Ask the Doctor
Questions from our Readers
By Dr. Barry A. Hendin
MSAA’s Chief Medical Officer
Q: I was diagnosed with MS at 68 and am now 73. I have been having symptoms since my early 20s, but no one diagnosed it previously. I am told I have “inactive MS,” aka, benign MS. Doctors have taken a wait-and-see stance so far. I have developed optic neuropathy and have lost part of my sight in my right eye in the form of a grey spot. I am told the nerve cells have died and my peripheral eyesight will not return.
My question is, at which point should I be taking medication? I am being treated by my primary doctor and I am not on any medication at this time.
A: Your letter raises a number of interesting points. I will try to discuss each one.
I first want to distinguish the term inactive progressive MS from benign MS. We usually use the term benign MS to refer to people who have had MS for a long period of time such as 10 or 15 years with little or no disability. It’s a very small number of people. (I hesitate to use the phrase “benign MS,” because for so many people, even mild signs and symptoms, do not feel benign. I prefer the term “mild MS.”) Inactive, secondary-progressive MS refers to a large number of people who previously had relapsing forms of MS, and later notice progressive worsening in the absence of relapses or new lesions on MRI, for a period of time such as a year or two.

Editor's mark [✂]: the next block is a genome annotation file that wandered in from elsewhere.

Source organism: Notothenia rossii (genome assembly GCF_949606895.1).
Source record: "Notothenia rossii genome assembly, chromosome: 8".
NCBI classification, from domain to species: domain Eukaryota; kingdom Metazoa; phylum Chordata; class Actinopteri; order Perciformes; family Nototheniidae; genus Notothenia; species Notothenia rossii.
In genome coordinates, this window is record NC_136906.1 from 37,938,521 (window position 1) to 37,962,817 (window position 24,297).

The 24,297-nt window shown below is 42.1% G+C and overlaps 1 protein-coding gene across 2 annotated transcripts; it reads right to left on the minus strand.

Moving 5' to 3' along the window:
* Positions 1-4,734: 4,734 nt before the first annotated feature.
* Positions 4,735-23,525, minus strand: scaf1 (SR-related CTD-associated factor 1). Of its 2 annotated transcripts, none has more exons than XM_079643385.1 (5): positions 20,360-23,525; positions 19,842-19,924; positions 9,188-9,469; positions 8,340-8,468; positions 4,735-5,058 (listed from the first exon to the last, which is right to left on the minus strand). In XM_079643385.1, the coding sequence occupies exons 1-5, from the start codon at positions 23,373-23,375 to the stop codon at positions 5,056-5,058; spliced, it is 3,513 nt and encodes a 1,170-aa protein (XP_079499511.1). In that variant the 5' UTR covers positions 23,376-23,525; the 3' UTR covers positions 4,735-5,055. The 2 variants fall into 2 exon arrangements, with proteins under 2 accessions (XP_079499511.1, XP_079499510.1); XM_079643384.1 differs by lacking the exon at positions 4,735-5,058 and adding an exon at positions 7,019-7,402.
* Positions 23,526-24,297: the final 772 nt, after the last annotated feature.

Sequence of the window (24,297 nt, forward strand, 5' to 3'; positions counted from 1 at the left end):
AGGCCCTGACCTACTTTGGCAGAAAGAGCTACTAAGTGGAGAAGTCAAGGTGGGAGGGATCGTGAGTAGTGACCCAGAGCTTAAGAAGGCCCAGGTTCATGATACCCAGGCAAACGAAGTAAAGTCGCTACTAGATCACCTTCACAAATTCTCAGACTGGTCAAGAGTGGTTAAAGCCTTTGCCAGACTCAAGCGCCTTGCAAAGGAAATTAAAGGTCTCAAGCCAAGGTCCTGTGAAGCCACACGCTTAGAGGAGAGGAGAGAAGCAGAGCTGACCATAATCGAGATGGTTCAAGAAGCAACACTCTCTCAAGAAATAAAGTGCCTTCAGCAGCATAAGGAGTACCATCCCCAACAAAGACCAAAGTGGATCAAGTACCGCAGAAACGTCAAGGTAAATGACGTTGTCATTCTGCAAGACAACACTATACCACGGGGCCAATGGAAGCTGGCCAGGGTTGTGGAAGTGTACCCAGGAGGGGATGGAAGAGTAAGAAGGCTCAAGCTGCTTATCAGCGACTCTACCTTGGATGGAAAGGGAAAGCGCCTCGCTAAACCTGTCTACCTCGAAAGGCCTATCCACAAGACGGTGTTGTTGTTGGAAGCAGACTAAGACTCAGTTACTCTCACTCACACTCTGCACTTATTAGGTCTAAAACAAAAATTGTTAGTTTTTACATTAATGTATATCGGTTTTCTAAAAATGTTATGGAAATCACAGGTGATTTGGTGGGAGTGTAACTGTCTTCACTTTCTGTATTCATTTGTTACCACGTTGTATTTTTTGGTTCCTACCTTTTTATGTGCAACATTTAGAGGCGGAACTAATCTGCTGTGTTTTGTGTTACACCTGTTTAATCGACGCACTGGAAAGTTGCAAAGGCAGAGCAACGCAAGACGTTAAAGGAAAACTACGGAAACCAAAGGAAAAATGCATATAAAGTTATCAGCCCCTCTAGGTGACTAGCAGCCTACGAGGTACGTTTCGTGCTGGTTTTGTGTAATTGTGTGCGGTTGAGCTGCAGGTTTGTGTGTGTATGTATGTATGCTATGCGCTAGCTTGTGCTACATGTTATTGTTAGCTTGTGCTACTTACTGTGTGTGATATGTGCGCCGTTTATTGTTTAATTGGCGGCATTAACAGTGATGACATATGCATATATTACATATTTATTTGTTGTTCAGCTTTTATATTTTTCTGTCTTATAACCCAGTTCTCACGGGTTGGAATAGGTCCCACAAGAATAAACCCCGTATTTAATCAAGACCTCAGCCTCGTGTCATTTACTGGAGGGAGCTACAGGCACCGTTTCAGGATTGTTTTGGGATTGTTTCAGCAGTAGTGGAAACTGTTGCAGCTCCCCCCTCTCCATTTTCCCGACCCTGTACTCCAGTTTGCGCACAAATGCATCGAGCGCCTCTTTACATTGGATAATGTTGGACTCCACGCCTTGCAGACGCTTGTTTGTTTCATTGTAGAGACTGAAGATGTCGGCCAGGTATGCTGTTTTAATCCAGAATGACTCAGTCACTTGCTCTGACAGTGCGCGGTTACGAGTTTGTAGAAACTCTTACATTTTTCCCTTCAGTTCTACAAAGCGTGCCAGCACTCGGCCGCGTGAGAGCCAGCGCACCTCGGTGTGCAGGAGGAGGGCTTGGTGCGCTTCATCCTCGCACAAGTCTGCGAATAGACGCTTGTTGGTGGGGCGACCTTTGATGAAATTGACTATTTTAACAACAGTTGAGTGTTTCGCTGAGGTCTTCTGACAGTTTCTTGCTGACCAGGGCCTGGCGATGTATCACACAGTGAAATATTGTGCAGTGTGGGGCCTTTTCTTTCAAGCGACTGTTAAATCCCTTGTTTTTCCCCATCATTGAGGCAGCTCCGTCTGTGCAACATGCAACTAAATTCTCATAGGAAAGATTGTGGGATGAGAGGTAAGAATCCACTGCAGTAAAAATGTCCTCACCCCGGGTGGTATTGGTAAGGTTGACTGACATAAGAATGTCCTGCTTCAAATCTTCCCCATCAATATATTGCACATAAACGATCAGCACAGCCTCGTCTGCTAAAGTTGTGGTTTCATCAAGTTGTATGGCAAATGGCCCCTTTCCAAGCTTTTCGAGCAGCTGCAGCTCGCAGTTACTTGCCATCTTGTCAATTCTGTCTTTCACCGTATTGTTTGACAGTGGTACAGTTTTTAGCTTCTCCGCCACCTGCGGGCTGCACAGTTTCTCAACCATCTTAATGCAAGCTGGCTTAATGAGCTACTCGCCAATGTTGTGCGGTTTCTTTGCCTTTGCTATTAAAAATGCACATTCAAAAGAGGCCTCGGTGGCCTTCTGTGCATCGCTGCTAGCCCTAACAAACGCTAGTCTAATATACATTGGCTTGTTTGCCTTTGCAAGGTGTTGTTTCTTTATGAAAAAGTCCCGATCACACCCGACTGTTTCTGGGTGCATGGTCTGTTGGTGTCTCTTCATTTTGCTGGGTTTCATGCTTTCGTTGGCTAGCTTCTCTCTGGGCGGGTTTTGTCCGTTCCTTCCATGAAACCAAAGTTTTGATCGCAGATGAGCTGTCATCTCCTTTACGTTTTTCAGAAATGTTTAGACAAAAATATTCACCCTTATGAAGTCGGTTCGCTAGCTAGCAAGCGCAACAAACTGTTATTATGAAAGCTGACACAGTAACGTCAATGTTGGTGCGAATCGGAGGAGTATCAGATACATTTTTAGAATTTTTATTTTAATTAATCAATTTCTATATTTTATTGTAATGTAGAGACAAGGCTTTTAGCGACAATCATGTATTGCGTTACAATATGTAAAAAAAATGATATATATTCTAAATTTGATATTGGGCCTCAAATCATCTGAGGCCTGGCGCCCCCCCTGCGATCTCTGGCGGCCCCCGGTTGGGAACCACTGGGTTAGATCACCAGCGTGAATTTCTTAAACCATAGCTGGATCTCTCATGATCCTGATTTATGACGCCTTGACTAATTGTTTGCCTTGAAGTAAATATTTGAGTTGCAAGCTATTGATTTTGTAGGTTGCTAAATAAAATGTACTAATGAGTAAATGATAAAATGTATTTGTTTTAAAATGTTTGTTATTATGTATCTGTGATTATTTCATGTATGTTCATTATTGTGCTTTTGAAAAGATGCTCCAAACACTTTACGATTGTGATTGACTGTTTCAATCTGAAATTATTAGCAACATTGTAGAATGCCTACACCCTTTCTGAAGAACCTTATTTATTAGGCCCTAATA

In your case, the additional question is whether at age 73 the use of our current disease-modifying therapies is approved for your type of MS and if potentially worthwhile. The commonly used disease-modifying therapies are approved for active forms of MS rather than inactive forms of MS. As people with MS age, the likelihood of a new attack or relapse diminishes, and the usefulness of our disease-modifying therapies changes relative to the risk.
It remains worthwhile to be evaluated periodically by a neurologist, and possibly an MS specialist, to see if there are any therapies or interventions for specific symptoms such as bladder dysfunction, or mood change, or gait change. Symptomatic treatment can be very important in maintaining a best quality of life, in addition to our general recommendations for a healthy diet and regular exercise.